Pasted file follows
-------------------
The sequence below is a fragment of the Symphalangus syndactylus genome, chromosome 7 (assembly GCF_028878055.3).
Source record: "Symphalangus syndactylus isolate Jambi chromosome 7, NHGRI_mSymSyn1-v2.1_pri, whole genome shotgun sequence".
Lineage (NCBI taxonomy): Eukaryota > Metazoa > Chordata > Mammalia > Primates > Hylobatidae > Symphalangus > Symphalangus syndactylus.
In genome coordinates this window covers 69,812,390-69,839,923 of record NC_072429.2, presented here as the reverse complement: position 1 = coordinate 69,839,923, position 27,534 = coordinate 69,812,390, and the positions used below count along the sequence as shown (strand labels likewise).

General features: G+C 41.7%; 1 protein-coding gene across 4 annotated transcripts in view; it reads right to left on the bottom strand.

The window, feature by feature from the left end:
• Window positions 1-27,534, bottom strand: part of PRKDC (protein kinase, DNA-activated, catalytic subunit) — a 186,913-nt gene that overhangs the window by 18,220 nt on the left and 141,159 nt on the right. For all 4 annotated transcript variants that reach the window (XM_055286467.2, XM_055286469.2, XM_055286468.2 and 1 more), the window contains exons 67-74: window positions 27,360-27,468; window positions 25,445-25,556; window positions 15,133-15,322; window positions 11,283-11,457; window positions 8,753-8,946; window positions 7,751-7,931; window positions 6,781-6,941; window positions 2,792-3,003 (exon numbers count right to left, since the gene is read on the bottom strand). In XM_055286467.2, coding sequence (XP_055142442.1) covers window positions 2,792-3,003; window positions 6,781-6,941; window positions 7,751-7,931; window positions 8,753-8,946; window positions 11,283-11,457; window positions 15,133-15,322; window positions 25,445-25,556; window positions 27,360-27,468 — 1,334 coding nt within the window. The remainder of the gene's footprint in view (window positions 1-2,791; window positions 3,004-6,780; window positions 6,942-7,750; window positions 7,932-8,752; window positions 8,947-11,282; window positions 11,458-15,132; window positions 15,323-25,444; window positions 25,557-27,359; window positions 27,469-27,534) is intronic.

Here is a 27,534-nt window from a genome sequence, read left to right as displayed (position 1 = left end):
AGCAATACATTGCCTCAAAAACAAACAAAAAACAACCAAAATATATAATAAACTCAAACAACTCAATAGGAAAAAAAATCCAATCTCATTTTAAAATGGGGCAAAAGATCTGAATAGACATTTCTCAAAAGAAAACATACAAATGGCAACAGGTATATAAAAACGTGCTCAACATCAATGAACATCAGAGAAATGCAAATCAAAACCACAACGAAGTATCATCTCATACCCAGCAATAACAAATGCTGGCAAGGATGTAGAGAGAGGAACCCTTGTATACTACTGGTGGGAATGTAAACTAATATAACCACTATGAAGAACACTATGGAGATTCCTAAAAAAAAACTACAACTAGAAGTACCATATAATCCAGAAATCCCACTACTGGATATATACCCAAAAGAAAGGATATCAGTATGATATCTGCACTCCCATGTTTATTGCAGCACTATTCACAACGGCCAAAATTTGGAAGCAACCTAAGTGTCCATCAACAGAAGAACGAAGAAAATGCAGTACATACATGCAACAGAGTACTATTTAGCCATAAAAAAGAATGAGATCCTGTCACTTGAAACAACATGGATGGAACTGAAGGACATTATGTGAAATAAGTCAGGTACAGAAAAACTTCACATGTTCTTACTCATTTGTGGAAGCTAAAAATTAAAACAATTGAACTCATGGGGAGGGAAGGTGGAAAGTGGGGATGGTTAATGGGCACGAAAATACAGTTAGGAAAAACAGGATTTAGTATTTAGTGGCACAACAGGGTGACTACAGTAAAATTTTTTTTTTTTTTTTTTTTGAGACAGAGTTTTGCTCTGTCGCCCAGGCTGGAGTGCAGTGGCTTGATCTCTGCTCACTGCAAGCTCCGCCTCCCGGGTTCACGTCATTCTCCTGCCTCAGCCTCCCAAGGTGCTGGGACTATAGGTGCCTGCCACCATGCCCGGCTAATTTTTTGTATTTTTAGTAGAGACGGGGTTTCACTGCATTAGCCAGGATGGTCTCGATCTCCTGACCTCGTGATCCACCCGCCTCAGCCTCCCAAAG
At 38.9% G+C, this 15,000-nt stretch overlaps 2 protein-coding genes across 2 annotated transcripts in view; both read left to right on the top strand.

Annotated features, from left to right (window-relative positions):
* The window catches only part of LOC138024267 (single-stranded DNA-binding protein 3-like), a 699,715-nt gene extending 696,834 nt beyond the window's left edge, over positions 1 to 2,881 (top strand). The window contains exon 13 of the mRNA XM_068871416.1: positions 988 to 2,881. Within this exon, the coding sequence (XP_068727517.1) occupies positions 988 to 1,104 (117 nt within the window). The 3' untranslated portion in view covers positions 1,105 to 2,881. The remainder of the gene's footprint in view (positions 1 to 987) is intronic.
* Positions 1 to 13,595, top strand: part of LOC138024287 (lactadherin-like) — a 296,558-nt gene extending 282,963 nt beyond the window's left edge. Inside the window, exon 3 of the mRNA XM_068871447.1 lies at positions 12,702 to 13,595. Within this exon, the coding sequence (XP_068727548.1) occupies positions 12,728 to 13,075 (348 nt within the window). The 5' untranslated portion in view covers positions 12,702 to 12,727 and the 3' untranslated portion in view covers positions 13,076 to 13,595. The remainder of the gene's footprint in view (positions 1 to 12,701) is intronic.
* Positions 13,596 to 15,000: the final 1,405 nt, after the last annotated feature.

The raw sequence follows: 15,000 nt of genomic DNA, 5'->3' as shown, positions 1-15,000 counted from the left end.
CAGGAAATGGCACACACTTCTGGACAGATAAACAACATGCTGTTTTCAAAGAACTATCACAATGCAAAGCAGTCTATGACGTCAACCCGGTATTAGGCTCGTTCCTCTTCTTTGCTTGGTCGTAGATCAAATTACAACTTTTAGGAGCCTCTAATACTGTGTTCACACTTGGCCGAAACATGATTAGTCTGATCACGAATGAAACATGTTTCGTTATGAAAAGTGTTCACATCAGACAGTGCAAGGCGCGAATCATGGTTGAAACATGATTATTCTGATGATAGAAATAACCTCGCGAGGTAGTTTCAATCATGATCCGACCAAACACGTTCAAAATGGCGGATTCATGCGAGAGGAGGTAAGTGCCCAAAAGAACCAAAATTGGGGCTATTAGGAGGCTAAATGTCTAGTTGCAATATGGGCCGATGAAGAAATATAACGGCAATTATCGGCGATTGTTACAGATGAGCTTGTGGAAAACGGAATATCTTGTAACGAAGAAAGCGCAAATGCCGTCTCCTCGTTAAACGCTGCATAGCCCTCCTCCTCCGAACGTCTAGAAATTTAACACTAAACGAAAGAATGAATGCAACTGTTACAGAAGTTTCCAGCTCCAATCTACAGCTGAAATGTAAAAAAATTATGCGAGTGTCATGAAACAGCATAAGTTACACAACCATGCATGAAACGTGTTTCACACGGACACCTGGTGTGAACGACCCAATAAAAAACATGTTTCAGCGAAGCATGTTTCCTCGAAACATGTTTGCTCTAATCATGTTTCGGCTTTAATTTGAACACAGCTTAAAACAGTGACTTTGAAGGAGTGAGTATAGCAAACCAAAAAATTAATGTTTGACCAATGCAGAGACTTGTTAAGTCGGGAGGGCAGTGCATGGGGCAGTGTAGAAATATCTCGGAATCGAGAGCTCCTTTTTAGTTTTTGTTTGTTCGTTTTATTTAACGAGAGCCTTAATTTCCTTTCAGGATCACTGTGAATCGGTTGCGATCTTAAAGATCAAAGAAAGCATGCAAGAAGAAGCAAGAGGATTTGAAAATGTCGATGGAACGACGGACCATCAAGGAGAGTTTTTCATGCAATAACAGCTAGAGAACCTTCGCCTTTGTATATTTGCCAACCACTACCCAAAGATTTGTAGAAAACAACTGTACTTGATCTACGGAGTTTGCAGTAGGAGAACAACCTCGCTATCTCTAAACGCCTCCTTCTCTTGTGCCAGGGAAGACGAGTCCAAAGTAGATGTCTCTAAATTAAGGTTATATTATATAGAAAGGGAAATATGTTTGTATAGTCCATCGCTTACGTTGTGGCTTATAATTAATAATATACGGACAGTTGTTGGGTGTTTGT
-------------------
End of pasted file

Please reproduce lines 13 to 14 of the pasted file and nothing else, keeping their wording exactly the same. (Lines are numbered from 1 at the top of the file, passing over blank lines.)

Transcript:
* Positions 1 to 13,595, top strand: part of LOC138024287 (lactadherin-like) — a 296,558-nt gene extending 282,963 nt beyond the window's left edge. Inside the window, exon 3 of the mRNA XM_068871447.1 lies at positions 12,702 to 13,595. Within this exon, the coding sequence (XP_068727548.1) occupies positions 12,728 to 13,075 (348 nt within the window). The 5' untranslated portion in view covers positions 12,702 to 12,727 and the 3' untranslated portion in view covers positions 13,076 to 13,595. The remainder of the gene's footprint in view (positions 1 to 12,701) is intronic.
* Positions 13,596 to 15,000: the final 1,405 nt, after the last annotated feature.